Top 4 Supply Chain Disruptions and How to Mitigate the Risks

    As global supply chains continue to grow in both volume and complexity, so do the challenges and risks. Supply chain disruptions can range from natural disasters and trade disputes to product recalls and lack of automation or collaboration between retailers and suppliers. These disruptions can result in a decline in sales growth and customer satisfaction, and depending on the scale of the disruption, also negatively impact stock returns and company value

    “The first half of 2018 saw supply chain disruptions occurring at record numbers, reaching 29%, compared to 25% in 2017 and 19% in 2016.”

    Given the potentially severe consequences of supply chain disruptions to an organization, it’s no wonder why substantial resources are expended on risk mitigation tools and strategies. While it’s impossible to ensure a completely predictable supply chain, there are certainly ways to make your supply chain more agile and responsive to quickly handle unforeseen complications.

    Here are some common supply chain disruptions and strategies to mitigate the risk to your organization:

    1. Natural Disasters

    Weather-related events are a major source of supply chain disruption around the world. Natural disasters can disrupt an organization in a number of ways, damaging or destroying inventory and warehouses, blocking transportation routes, and causing power failures and data loss.These kinds of occurrences cannot be entirely avoided, but by building visibility and resiliency into the supply chain, their effects can be minimized. How should you respond before, during, and after a natural disaster?

    • Create a recovery team within your organization that will be tasked with responding to a natural event to assess the level of supply chain disruption anticipated and identify the best path to supply chain continuity.
    • Perform an audit of current supply chain sources and conduct a risk analysis based on various factors, including geography. This requires in-depth visibility into all sourced material and those companies’ relationships your business depends on.
    • Build a contingency plan for your supply chain that includes identifying geographically diverse suppliers and distributors and onboarding that begins in advance of future events.

    2. Recalls

    In one of the largest and most complex automotive recalls in recent history, Takata airbags were recalled due to a faulty inflater that caused some of the airbags to explode violently. What began as a fairly small recall in 2014 snowballed in the following years to include millions of vehicles of more than 19 makes and models, including Ford, Honda, and Toyota. Takata ultimately filed for bankruptcy.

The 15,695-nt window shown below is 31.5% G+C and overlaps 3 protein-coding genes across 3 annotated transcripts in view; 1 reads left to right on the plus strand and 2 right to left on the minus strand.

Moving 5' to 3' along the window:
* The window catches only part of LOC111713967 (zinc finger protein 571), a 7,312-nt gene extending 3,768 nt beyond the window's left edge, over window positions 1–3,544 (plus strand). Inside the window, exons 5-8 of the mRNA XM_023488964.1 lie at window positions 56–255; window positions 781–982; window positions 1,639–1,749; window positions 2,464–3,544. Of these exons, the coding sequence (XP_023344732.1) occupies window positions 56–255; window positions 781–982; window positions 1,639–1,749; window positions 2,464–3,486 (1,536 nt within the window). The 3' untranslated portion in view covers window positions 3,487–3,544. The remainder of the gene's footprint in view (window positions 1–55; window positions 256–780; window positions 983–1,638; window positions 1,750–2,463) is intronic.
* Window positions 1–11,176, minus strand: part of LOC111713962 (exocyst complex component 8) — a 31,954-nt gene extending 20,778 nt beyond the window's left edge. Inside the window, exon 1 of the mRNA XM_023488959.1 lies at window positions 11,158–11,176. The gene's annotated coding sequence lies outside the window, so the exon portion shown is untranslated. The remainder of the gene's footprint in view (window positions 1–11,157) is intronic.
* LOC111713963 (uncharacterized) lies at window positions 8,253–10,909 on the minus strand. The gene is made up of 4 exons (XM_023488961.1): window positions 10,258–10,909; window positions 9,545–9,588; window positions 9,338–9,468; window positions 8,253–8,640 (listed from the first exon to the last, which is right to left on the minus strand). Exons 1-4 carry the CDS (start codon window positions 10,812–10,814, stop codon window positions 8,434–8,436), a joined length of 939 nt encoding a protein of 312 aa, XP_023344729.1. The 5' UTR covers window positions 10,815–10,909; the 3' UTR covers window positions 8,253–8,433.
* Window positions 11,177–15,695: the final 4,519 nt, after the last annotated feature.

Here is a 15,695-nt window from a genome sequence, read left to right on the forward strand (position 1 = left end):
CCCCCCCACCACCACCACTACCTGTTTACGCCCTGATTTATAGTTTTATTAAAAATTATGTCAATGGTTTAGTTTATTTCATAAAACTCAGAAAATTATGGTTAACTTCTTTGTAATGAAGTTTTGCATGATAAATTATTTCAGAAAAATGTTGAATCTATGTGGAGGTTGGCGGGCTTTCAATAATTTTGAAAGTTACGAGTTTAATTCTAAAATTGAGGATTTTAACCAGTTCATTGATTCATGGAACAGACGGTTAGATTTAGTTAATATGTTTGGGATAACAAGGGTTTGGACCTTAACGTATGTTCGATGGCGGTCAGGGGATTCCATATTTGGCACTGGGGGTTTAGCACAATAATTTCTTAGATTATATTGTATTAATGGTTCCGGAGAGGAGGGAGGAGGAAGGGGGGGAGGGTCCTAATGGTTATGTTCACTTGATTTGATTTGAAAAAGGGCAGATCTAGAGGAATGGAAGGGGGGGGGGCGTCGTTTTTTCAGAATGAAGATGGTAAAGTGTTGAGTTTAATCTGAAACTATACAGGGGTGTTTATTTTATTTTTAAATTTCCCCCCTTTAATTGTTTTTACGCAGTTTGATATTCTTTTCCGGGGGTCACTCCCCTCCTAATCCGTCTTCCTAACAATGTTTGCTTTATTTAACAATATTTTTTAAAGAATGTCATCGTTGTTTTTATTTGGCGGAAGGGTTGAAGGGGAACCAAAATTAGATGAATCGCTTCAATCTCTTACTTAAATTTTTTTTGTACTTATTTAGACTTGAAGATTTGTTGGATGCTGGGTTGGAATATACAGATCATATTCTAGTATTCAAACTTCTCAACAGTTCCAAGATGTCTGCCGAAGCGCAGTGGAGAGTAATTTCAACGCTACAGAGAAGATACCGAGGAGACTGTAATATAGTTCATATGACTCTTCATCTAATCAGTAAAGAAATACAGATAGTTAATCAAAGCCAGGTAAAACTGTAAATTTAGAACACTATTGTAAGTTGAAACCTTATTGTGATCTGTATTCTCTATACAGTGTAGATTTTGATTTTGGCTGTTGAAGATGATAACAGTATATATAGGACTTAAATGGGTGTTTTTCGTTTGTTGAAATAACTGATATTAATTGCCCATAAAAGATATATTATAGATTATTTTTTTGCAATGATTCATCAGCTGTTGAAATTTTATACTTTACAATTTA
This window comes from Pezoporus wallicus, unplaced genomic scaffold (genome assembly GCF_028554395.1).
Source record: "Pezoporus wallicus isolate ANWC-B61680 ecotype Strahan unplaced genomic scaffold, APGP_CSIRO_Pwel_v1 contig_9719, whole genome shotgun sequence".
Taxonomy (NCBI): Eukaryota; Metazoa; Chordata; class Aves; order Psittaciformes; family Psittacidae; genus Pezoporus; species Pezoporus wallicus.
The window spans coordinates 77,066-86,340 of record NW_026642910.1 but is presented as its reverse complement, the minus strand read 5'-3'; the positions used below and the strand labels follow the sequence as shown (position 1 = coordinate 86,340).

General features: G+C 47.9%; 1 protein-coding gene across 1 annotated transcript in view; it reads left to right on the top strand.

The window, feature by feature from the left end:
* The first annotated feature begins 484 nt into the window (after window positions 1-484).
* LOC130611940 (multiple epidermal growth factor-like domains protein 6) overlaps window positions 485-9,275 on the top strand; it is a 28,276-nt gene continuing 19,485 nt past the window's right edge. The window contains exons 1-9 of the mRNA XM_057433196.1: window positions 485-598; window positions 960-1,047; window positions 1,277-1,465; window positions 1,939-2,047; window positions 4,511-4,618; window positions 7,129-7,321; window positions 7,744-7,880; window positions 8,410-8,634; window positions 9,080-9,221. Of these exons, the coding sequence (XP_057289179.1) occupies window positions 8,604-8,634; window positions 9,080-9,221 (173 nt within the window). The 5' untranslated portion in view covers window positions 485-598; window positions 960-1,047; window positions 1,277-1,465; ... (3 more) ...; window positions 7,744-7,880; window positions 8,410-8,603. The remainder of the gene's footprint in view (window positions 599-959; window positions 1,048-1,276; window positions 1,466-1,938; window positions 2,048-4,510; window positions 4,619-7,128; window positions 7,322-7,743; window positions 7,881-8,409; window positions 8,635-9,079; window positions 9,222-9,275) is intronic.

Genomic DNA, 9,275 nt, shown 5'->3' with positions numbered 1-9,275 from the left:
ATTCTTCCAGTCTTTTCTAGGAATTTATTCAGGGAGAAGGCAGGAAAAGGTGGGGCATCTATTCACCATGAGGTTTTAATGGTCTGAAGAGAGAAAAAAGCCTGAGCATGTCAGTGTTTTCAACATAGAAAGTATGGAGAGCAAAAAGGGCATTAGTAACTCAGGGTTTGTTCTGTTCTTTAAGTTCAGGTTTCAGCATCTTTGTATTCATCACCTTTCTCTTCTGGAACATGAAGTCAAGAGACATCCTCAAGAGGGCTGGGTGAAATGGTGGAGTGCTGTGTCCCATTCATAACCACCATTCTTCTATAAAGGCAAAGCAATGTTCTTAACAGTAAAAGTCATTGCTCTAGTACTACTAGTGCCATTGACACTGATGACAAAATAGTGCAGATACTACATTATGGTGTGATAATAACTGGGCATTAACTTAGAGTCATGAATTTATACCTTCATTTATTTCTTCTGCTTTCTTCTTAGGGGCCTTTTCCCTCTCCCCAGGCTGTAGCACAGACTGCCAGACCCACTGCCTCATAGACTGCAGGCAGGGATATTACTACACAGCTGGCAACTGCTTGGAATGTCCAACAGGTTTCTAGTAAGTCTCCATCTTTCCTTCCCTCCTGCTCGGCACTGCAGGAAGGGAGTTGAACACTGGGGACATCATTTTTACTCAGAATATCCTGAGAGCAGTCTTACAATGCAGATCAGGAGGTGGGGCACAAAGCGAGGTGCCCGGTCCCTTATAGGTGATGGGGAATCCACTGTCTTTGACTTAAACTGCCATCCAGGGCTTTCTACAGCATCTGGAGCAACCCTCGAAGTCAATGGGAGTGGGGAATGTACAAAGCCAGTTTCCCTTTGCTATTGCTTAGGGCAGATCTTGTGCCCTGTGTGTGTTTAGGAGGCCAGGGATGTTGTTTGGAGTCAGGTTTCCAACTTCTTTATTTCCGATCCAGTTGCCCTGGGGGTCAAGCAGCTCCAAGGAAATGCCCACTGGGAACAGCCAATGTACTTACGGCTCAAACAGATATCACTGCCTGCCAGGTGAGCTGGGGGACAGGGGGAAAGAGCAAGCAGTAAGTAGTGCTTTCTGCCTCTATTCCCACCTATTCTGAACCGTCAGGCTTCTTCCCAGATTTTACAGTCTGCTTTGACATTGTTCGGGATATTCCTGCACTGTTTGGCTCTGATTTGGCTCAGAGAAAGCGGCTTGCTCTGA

Many attribute the time it took manufacturers to join the recall to an increasingly difficult to track global supply chain.The use of outsourcing manufacturing to a large network of suppliers means that when a part fails, there must be a high level of visibility to quickly identify the flaw, whether it lay in the design, material, or the component itself. It is the onus of the manufacturer to implement supply chain technology capable of tracing products by lot, date, or SKU, and requiring the same of their trading partner community. Doing so will enable companies to accurately pinpoint which products need to be recalled and repaired or disposed of, and which products can stay on the shelves, improving accuracy in the returns process and minimizing overall waste.

    “Recalls regularly touch nearly every industry, from consumer products and automobiles to pharmaceuticals. The chances that a recall will hit your supply chain are high, and it’s important to be prepared.”

    The speed and efficiency of a recall response can make the difference in restoring the company’s profits, brand and reputation, and mitigating any legal liability. Manual supply chain processes require manual investigation and research when a recall occurs, slowing the reaction time and prolonging the process. Technology such as Radio-Frequency Identification (RFID), Enterprise Resource Planning (ERP), Electronic Data Interchange (EDI), reverse logistics, and transportation technologies can provide the flexibility, accuracy, and visibility to help keep a small-scale recall from turning into a crisis.

    Case Study: A prominent medical supplies and health services company implemented DiCentral’s EDI solution with a custom feature that automates the process of assigning lot numbers to each item. In the event of a problem or recall, an alert is issued and the company can locate exactly where each affected item is and remove it in real-time. Previously, this process had been handled manually with spreadsheets, an inefficient method with a much higher margin of error.

    3. Trade Conflicts